Defensive Free For All


I truly apologize for making this post. We have never had aggressive defense played on us before and I reacted poorly. The teams that played defense on us did nothing wrong and because I did not understand all of the rules of the game, that is my fault. In hind-sight I should have taken the aggressive defense as a compliment that the opposing alliance saw us as a threat. Even an “old” guy like me has lessons to learn in life.

Last week we competed in the Wilsonville, Oregon District event and we were totally caught off guard. This is my third year as a mentor, and I was shocked at what this year’s game entailed. During our first quarter’s final match one of the opposing alliance team members came at us. They pounded on us and eventually disabled our team’s robot. To my surprise the refs did nothing. The response we received from Oregon FIRST (ORTop) says FIRST has decided to let anything go this year regarding defense, as long as you make bumper to bumper contact.

For some of you this may sound like fun. For those of us who are trying to teach kids about STEM this is not fun. We designed a robot to complete the games tasks, not to inflict damage to other robots. So basically we have created a $5,500 pinata that is being used by FIRST as entertainment. I am hopeful FIRST will see the error of their ways and will decide to return to the games that promote learning and gracious professionalism.

For those of you that have built a defensive only robot, show a little class. Play defense, but don’t try to damage the robot that another team has worked so hard to build.

Advice for drive team

It was clear day 1 that defense was going to exist, and that it was going to be harsh. Building your robot to live through a few hits is an important thing to be able to do well, especially at at DCMP and worlds.

Nobody is looking to break your bot, to be clear. We are just seeing real hard defense for the first time in 4-6 years (though there was some good hits in 2017…)


Not to discount your experience, but defense in the past few years has been VERY tame by historic FRC standards (2014 comes to mind as a recent example). This year is a bit more rough than the past few years, but teams have always been encouraged to build their robots to be “robust”, as this is a full-contact sport.


Oh boy, another one of these threads…

Imagine designing a car just for the task of driving down the street. Not considering any externalities at all. That would be safe and work right?


We have a durable robot. It just isn’t designed to take repeated shots from a bot traveling a max speed over a large distance again and again.


Out of curiosity, did you discover what specifically caused your robot to become “disabled”? If so, we might be able to make some suggestions.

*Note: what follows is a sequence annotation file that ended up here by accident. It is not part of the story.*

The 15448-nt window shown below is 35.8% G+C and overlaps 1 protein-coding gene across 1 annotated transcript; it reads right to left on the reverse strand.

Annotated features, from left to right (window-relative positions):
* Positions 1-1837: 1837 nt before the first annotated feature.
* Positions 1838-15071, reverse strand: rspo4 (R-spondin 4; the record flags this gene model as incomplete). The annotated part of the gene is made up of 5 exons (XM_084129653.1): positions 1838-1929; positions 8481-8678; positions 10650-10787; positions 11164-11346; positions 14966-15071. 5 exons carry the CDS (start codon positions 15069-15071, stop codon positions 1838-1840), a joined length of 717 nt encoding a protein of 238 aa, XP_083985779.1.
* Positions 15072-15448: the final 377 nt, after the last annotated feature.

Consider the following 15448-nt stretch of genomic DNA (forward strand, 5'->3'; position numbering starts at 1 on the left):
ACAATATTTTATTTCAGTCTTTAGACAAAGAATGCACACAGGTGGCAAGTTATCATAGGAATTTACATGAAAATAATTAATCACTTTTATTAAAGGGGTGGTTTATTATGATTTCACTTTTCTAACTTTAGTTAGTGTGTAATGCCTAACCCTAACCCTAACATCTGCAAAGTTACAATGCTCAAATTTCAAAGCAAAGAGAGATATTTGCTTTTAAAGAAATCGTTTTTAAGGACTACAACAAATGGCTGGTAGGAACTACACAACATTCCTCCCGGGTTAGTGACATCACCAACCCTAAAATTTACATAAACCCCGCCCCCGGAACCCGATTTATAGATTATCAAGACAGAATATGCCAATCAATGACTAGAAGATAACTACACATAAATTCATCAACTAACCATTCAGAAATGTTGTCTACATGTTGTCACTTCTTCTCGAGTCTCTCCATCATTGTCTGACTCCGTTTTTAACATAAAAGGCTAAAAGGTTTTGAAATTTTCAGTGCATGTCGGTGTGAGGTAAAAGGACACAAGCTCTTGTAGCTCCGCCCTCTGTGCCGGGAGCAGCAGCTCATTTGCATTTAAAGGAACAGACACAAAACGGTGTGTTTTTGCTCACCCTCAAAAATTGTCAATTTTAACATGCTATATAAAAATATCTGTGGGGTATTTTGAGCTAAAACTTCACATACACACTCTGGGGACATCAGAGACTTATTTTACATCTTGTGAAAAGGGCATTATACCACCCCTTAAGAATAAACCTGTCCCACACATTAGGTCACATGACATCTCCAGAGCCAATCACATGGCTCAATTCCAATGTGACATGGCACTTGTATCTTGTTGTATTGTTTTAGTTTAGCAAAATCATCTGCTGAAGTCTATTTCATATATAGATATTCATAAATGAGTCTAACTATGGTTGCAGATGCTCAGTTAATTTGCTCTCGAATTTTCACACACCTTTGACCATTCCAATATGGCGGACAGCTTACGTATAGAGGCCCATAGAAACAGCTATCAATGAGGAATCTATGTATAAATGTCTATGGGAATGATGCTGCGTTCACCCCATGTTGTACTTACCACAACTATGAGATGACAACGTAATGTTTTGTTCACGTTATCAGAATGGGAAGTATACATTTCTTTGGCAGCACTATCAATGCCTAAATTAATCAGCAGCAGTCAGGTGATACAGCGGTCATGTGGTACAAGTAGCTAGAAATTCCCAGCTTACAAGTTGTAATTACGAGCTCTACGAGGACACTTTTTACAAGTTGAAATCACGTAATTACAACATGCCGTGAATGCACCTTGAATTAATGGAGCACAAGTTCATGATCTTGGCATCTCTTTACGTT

I think that defense is always a consideration and that you need to design a robot to take repeated hits. Also what came undone? Ethernet, power connection?


Obviously you don’t have much experience of what a major auto accident looks like. You can build in all the safety features you want, but at some point something has to give.


Looking at QF3, i saw little cross court action from the defender (6443 iirc.) Maybe its in QF7? The bump that put you out looked pretty light, im betting a wire came out.


Like I said, I am a third year mentor and I have not been exposed to this kind of defense. It is hard to design for something when the rules are so vague.


i think the rules are pretty clear, that unless they are reaching into your robot, they can slam into you as hard as they want


Fatal car accident 1.2% occurrence
Chance you encounter a Defensive robot in any given year of an FRC game other than 2015 is most likely 90%+ Much less if your team isn’t threatening. Highly likely if you are a top8 team.


We played similar defense on you in 2017.

I get your point, and I understand it. I can also tell you that its not going to get lighter. Its an integral part of the game this year, moreso than 2017.


You’re getting a generally civil discussion that points out the historical norms and the current rules of the game. “Bumper-to-Bumper” contact has never been penalized.

Just because you don’t like the answers, that doesn’t mean others are being uncivil.


You are merely proving my point.


If you don’t like defense, go play in the Indiana District.




It’s crazy. This year IN had defense in quals and then almost no defense in elims.


If you didn’t want other people’s opinions then you shouldn’t have posted. No where in this post was there uncivil conduct. I will point out, however, that your original post was confrontational, impolite, indirectly called out other teams, and essentially called them class - less.


7502, a rookie team, had some really nice defense in Finals Match 2.